Around 1700 BC, a great earthquake shook the island of Crete and knocked down the palaces (or big houses) that many people had been living in. The people rebuilt these palaces much bigger and more beautiful than before, but still along the same lines of all the rooms being stuck together (agglutinative). This was not long after the first great palaces of West Asia and Egypt, and maybe the Cretans got the idea from there.
Around 1400 BC on the mainland, the Greeks were building big stone tombs for their kings and queens. We call these tholos (THOUGH-lows) tombs. They start out big at the bottom and gradually get narrower as they go up:
The Greeks on the mainland also built palaces for themselves, around 1400 BC. These combined the decorations of the Cretan palaces with the old megaron form to make the typical Mycenean palace, which we have found not only at Mycenae but also at many other Late Bronze Age sites around Greece like Tiryns (TEER-ins) and Pylos (PIE-lows).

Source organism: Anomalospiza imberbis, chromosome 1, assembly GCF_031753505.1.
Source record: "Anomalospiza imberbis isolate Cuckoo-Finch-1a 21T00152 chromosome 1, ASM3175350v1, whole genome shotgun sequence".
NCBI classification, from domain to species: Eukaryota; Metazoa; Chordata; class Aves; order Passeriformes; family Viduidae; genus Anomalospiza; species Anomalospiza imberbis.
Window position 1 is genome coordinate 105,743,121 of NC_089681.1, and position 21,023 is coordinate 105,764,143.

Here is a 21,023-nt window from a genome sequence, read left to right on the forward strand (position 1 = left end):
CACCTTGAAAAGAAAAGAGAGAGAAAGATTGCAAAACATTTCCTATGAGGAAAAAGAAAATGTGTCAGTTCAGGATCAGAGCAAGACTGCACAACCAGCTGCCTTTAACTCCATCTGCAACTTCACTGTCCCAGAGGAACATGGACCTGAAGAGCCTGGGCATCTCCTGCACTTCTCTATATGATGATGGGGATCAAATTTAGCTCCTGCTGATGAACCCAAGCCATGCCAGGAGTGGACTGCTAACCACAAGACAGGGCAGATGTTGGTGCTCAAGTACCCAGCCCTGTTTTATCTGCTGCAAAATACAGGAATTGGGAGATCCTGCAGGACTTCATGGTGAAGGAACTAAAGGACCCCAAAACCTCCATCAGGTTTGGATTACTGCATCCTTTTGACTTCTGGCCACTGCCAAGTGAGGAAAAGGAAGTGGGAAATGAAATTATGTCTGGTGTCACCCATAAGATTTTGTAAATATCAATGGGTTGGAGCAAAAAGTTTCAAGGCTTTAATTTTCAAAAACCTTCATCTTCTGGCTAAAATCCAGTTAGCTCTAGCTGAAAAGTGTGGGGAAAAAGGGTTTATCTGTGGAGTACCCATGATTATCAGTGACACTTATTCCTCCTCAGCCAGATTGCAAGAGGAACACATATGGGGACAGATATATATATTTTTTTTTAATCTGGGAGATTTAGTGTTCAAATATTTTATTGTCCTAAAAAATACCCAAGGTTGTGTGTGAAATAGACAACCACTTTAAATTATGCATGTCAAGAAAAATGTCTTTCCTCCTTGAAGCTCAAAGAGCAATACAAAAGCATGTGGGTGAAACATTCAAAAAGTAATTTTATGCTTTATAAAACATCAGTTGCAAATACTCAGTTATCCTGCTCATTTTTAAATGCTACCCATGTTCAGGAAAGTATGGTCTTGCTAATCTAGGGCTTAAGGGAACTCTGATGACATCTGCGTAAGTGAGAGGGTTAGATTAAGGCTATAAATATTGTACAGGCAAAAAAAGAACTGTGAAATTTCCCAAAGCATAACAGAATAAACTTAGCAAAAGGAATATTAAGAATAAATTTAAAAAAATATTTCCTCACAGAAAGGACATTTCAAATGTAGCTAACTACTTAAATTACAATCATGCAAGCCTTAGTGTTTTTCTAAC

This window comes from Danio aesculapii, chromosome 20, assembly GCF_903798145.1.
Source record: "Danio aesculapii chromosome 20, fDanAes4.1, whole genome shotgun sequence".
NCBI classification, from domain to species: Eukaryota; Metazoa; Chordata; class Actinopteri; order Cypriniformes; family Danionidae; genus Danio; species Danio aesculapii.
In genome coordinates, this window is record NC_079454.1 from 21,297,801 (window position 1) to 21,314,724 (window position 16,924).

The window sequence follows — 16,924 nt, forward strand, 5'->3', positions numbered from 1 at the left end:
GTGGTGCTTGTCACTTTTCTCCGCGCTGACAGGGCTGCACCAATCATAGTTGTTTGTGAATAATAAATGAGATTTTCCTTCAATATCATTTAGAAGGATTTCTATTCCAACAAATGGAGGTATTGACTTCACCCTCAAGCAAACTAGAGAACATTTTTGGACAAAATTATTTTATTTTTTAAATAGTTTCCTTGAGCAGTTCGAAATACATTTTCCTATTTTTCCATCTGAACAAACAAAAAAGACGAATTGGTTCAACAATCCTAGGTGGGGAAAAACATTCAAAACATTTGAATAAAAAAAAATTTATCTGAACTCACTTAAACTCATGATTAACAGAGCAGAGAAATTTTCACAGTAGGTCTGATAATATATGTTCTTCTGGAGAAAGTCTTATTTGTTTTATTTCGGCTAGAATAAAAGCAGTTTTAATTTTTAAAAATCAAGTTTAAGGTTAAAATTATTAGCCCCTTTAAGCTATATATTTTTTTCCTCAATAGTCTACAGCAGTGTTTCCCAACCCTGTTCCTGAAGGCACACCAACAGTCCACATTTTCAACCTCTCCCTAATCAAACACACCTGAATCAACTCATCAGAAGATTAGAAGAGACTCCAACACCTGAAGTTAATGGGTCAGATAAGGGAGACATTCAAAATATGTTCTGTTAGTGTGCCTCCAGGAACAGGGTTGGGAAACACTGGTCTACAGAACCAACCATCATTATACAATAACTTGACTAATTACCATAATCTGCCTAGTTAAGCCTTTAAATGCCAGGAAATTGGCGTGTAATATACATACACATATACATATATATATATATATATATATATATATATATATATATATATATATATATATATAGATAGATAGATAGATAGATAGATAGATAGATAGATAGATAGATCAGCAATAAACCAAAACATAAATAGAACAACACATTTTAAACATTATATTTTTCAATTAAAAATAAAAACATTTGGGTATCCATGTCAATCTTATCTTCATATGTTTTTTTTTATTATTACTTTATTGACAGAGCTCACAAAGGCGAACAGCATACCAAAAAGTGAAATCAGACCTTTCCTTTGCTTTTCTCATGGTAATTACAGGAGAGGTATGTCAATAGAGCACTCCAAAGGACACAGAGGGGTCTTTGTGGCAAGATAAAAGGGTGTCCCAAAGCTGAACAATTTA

The Oxford Handbook of the Bronze Age Aegean, by Eric Cline (2010). A good summary.
Minoan and Mycenaean Art, by Reynold Higgins (2nd revised edition 1997) The standard book for college students.
Aegean Art and Architecture (Oxford History of Art), by Donald Preziosi, Louise A. Hitchcock (2000)
Knossos, A Complete Guide to the Palace of Minos, by Anna Michailidou (1995)